I recently had the opportunity to attend and speak at a right to counsel symposium at the University of Tennessee.  The topic I was speaking about was the right to counsel for children.  I would like to share those comments with the NAPD community.   My comments contain messages for those who work in public defense, primarily leaders, for juvenile advocates, and for judges.  Before I start, I want to say I get to see firsthand what excellence in juvenile advocacy looks like.  You see, I have the extraordinary good fortune to have the finest juvenile advocacy crew in the nation – the Juvenile Division of the Office of the Ohio Public Defender.   They are fierce and creative advocates for children.  

My message for public defense leaders:  You must lead a culture change in the public defense community about juvenile practice.  It is not ‘kiddie court’, it is not a training ground for new lawyers, and it is not a lesser practice area because it does not have juries.  These are children, they deserve the best we can provide, they are our future and they present to us our greatest obligation to do our best.  For far too many public defense agencies in this country, juvenile practice is where we place new lawyers.  Lawyers should not gain experience with children as the training ground.   And all of us in the public defense community need to take a moment and examine our own views about juvenile practice.  Too many of us think of juvenile as a second tier area of practice and not as respected as other areas that include jury trials.  Our culture must change.  Juvenile practice is a specialized area of law that requires expertise and dedication equal to any other area.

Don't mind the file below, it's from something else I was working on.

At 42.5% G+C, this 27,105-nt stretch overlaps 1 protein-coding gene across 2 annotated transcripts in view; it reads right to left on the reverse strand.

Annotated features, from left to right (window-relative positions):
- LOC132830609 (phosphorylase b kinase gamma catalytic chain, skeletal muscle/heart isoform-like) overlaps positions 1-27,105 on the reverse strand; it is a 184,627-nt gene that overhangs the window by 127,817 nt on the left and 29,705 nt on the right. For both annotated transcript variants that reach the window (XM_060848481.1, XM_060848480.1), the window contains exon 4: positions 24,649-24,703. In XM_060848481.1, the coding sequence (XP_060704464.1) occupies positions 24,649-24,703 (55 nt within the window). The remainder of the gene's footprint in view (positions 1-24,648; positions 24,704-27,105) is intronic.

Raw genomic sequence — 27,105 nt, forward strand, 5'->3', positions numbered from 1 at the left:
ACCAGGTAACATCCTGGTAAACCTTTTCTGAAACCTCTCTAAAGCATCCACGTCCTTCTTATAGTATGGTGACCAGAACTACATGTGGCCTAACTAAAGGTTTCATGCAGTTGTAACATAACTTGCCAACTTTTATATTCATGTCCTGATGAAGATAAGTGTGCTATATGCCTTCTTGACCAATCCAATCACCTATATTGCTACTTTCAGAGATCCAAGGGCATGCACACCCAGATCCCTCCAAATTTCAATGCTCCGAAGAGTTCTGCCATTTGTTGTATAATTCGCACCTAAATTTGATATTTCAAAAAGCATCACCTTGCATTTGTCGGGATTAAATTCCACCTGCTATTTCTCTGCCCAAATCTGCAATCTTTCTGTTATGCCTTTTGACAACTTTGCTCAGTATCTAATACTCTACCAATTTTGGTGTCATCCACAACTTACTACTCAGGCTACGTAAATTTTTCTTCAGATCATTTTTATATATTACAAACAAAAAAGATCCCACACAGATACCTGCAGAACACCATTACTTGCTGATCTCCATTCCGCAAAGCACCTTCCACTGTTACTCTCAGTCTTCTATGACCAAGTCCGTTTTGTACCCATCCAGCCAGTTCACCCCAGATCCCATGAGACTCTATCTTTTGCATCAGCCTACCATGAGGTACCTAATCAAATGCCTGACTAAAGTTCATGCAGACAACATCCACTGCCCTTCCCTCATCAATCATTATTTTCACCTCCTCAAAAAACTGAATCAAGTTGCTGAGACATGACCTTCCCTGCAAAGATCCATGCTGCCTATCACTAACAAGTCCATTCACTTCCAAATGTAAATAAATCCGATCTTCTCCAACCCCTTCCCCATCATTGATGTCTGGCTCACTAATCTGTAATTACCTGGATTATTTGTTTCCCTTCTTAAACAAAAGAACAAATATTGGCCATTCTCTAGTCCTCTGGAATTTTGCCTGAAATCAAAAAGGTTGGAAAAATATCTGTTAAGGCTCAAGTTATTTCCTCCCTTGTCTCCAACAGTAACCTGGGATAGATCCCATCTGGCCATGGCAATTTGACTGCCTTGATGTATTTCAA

My message for juvenile practitioners:  You have been handed a gift wrapped in gold in the form of Roper, Graham, and Miller.  Not since Gault has the United States Supreme Court handed down such great language in the area of juvenile law.  I have spoken to juvenile practitioners who say they have taken care of the Roper, Graham, and Miller cases in their jurisdictions.  My response – reread those cases.  They are not just about life sentences or life equivalent sentences.   These cases are full of glorious language about the unique nature of being a child, special circumstances about adolescent brain development, and the fact that a judge must have the discretion to take these factors into consideration in juvenile matters.  This means mandatory bind over/transfer should end, mandatory time cases should end, and specifications for guns that mandate certain outcomes should end.  So, juvenile practitioners, open your gift and go to court, there is much to be done.

Finally, my messages for judges:  Give these children lawyers.  In Tennessee, I was informed that the practice is if the parents are not indigent and choose not to hire a lawyer for their child, this constitutes a waiver of counsel.  My response was not fit for print.  With that mantel of being a judge comes great power and great responsibility.  You cannot have one without the other.  That a parent has the choice to hire counsel is telling.  Compare it to medical care – if a parent fails to seek necessary medical treatment a judge can order the child to be treated and the parent can be prosecuted for failing to do so.  But if they have a choice not to hire counsel and a judge cannot force them do so then this means the parent has no duty.  The only constitutionally correct outcome of that means that you cannot look to the parent’s income as if the child has access to those resources.   The child does not.  Until you can hold a parent in contempt for not hiring counsel you cannot impute the parent’s income to the child.  I am told that there are areas in this country where waiver rates are 50|PERCENT|, 60|PERCENT|, and even 70|PERCENT| in juvenile court.  This is a stain on our justice system. 

So let me end with what I believe is a simple and obvious solution: Give them lawyers, they are children.